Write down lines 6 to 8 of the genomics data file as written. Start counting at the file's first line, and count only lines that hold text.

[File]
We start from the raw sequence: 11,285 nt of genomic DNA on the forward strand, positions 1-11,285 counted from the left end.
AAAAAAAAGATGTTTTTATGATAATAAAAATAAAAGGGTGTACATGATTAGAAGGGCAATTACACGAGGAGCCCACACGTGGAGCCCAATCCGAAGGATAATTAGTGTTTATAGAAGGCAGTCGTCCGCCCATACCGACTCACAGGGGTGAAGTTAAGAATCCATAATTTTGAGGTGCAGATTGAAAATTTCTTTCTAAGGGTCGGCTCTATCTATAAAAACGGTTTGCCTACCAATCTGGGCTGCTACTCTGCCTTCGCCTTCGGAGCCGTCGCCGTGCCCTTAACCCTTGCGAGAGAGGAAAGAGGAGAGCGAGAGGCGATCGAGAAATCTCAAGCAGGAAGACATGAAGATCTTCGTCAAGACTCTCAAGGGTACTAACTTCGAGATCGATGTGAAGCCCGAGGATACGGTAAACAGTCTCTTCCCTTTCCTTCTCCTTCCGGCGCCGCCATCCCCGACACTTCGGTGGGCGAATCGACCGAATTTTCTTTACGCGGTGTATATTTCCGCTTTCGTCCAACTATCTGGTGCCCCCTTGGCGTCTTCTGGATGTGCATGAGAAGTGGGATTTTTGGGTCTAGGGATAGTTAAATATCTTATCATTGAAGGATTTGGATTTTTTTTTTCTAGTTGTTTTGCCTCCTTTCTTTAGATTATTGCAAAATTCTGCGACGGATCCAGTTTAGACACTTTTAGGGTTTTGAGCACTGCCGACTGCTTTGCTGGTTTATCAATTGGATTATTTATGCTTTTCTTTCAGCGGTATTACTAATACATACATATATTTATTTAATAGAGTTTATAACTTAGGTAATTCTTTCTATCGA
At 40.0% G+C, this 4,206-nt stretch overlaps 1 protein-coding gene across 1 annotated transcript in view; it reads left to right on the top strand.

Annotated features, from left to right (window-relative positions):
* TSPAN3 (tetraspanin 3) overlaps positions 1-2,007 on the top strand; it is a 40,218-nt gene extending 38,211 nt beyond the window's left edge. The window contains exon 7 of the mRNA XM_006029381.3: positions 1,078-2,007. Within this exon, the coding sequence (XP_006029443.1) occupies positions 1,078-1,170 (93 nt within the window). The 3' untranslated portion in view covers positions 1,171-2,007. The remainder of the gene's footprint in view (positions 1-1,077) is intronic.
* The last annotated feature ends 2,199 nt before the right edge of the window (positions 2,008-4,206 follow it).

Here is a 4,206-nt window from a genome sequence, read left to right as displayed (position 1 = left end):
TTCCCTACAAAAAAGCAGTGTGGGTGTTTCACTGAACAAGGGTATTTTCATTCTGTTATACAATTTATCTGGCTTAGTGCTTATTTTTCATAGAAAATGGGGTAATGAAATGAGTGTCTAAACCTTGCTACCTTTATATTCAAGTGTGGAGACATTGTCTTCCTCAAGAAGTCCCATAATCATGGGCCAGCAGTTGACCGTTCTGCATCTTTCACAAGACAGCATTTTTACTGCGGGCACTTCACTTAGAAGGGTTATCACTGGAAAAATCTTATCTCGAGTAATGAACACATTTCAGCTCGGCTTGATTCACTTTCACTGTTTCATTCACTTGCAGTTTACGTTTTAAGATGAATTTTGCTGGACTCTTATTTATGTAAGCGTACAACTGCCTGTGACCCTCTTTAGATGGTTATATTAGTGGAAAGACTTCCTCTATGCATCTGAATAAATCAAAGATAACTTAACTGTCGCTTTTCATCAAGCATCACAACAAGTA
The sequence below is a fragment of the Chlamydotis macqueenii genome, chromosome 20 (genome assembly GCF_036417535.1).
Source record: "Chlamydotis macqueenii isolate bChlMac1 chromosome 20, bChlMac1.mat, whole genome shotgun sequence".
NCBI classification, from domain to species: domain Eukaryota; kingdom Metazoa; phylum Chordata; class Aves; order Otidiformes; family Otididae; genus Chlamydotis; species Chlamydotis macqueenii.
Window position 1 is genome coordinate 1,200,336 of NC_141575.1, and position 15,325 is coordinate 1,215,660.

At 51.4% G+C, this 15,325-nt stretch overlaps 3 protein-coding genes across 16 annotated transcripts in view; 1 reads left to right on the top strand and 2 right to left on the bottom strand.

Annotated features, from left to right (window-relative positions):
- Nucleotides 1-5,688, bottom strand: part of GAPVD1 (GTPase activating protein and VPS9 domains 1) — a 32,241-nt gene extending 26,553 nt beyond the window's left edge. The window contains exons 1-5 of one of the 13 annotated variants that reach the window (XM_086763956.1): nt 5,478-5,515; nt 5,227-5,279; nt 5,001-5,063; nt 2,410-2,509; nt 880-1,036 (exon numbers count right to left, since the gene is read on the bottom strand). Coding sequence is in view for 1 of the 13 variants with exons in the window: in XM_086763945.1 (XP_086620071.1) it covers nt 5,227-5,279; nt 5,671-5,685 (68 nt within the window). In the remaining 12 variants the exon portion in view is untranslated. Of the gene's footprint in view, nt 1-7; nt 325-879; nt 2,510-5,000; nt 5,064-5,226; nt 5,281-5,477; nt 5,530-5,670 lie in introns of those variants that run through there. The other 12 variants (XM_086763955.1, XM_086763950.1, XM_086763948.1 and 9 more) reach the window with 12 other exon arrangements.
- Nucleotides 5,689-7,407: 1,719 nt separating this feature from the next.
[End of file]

* The last annotated feature ends 2,199 nt before the right edge of the window (positions 2,008-4,206 follow it).

Here is a 4,206-nt window from a genome sequence, read left to right as displayed (position 1 = left end):
TTCCCTACAAAAAAGCAGTGTGGGTGTTTCACTGAACAAGGGTATTTTCATTCTGTTATACAATTTATCTGGCTTAGTGCTTATTTTTCATAGAAAATGGGGTAATGAAATGAGTGTCTAAACCTTGCTACCTTTATATTCAAGTGTGGAGACATTGTCTTCCTCAAGAAGTCCCATAATCATGGGCCAGCAGTTGACCGTTCTGCATCTTTCACAAGACAGCATTTTTACTGCGGGCACTTCACTTAGAAGGGTTATCACTGGAAAAATCTTATCTCGAGTAATGAACACATTTCAGCTCGGCTTGATTCACTTTCACTGTTTCATTCACTTGCAGTTTACGTTTTAAGATGAATTTTGCTGGACTCTTATTTATGTAAGCGTACAACTGCCTGTGACCCTCTTTAGATGGTTATATTAGTGGAAAGACTTCCTCTATGCATCTGAATAAATCAAAGATAACTTAACTGTCGCTTTTCATCAAGCATCACAACAAGTA